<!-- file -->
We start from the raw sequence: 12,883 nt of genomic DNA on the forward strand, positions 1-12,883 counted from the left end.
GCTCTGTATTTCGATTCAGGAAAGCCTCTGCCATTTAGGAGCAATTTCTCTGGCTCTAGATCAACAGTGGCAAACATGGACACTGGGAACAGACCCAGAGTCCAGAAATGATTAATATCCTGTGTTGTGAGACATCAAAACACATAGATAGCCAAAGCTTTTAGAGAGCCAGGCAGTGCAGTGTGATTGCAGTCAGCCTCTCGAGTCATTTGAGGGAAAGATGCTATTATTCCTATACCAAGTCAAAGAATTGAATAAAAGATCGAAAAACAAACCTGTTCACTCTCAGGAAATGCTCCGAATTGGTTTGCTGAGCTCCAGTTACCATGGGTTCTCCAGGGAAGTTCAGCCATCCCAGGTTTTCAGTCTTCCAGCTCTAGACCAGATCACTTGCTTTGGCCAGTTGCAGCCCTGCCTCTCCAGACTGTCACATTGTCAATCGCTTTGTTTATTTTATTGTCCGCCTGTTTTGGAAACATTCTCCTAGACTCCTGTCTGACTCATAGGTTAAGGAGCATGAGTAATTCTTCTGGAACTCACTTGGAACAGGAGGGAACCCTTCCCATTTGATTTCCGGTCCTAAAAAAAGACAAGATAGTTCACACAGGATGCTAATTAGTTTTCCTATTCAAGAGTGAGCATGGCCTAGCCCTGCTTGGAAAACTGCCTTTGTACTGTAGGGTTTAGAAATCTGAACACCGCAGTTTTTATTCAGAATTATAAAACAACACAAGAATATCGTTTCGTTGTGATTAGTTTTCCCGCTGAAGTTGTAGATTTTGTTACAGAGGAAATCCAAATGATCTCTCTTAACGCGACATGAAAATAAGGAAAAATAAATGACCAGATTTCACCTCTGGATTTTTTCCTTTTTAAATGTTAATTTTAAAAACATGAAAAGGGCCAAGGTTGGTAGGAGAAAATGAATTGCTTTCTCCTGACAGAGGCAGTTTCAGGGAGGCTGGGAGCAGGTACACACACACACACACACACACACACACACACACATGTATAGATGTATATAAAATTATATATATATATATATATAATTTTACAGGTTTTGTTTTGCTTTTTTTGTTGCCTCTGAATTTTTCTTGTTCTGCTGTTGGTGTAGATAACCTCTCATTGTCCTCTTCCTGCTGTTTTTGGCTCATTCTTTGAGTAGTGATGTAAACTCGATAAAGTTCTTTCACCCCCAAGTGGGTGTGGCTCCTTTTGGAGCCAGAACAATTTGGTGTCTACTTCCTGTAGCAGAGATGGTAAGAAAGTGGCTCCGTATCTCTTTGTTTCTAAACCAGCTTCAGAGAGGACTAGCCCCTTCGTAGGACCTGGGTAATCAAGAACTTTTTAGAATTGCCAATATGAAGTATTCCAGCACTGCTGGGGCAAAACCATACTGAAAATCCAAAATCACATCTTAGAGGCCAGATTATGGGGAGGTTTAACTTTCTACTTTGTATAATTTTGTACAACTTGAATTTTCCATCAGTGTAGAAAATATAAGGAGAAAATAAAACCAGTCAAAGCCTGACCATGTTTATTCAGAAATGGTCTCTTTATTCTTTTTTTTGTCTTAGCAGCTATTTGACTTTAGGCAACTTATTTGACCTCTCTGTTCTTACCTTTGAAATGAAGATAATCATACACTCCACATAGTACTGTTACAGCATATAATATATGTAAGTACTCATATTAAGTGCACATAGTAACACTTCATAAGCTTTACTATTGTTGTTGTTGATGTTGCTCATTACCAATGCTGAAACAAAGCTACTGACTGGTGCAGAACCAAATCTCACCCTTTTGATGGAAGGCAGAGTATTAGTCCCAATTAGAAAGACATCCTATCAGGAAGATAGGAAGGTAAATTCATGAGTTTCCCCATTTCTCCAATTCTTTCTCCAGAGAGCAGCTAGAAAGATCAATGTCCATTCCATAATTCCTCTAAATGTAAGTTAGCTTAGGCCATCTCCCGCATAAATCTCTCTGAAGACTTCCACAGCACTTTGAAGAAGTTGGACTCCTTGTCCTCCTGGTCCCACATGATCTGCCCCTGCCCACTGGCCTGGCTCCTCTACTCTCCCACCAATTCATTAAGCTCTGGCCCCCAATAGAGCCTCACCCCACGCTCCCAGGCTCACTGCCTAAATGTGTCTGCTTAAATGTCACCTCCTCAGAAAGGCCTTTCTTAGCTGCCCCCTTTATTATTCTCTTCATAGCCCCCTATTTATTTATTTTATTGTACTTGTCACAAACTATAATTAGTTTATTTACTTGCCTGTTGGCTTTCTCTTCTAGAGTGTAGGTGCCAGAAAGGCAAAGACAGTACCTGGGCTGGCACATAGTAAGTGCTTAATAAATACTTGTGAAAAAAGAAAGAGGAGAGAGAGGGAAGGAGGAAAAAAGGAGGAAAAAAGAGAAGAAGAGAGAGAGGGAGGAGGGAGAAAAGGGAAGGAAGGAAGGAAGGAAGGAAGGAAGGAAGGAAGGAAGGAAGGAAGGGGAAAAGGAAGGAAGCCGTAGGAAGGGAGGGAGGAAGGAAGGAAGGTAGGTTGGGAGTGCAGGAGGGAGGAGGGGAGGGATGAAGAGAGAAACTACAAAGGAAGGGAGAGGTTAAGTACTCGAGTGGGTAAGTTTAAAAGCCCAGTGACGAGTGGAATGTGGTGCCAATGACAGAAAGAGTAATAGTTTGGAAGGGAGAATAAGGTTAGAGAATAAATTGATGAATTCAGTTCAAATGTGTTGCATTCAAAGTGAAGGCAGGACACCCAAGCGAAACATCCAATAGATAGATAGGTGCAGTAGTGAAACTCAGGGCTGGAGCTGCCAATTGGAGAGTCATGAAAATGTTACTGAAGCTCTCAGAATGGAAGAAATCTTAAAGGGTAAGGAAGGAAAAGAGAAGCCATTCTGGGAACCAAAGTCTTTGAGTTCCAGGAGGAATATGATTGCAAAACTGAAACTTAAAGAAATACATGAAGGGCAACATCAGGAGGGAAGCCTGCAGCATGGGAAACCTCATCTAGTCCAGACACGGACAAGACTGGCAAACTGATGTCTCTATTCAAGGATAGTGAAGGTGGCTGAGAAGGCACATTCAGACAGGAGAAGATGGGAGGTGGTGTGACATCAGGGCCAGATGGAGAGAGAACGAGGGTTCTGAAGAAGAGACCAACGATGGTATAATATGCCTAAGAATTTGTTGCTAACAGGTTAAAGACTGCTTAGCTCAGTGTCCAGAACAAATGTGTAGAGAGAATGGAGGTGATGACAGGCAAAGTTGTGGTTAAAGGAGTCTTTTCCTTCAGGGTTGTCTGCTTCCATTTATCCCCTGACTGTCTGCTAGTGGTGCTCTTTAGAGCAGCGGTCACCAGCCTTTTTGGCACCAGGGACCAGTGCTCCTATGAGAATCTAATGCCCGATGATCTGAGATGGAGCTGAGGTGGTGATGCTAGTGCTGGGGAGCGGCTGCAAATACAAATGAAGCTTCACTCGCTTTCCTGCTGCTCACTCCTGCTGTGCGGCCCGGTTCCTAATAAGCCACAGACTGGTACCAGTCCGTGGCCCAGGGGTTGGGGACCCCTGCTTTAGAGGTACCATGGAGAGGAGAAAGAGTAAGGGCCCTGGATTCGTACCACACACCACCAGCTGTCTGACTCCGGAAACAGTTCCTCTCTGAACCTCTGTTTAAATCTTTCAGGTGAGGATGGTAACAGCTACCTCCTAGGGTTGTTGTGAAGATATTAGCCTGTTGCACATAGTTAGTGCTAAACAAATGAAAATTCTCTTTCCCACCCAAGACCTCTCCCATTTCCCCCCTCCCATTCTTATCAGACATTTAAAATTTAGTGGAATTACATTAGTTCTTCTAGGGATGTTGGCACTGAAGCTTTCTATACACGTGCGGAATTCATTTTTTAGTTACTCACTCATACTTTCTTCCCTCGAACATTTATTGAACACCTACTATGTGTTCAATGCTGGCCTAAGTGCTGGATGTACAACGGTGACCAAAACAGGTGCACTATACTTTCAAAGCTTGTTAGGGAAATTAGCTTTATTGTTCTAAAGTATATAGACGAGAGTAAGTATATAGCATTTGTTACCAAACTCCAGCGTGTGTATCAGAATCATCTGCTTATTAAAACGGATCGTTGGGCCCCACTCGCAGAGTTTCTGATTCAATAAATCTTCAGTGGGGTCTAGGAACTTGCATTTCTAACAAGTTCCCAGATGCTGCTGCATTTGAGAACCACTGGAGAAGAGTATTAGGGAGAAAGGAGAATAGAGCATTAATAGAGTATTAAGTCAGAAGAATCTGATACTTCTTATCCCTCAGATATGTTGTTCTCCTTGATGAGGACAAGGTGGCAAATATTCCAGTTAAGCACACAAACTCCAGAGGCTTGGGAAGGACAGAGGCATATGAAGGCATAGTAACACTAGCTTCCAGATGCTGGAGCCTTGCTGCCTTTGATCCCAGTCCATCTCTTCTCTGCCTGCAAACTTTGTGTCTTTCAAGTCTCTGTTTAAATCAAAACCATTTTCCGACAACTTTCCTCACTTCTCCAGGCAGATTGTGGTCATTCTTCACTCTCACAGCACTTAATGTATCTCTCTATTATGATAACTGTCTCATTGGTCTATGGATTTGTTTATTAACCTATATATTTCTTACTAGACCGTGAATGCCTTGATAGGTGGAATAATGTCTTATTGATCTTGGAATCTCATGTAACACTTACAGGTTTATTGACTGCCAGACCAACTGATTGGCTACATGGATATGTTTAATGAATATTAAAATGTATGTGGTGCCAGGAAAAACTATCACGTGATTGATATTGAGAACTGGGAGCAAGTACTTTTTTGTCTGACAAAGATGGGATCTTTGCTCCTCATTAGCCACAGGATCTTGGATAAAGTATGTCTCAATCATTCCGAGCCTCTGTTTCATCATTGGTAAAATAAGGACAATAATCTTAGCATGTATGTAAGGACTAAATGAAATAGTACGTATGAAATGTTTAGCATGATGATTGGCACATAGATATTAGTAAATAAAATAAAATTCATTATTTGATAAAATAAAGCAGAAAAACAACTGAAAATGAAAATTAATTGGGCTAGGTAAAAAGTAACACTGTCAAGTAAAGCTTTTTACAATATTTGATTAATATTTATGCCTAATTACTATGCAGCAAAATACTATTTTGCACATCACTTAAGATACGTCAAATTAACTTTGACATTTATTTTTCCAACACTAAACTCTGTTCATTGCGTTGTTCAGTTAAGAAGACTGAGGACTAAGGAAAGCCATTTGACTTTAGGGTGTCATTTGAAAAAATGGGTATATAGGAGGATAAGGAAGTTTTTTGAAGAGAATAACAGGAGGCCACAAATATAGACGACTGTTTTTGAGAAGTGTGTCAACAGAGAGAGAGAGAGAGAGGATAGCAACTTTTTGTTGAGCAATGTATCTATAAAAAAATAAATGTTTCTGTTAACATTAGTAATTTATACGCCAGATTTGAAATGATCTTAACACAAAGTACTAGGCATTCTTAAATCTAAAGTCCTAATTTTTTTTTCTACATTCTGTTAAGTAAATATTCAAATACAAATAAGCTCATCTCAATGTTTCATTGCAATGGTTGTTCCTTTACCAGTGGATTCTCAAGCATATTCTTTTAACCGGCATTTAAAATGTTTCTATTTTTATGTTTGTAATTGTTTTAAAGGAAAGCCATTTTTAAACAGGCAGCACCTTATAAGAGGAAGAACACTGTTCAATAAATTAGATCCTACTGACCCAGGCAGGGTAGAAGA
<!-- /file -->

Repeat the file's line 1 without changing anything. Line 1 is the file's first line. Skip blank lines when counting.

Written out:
We start from the raw sequence: 12,883 nt of genomic DNA on the forward strand, positions 1-12,883 counted from the left end.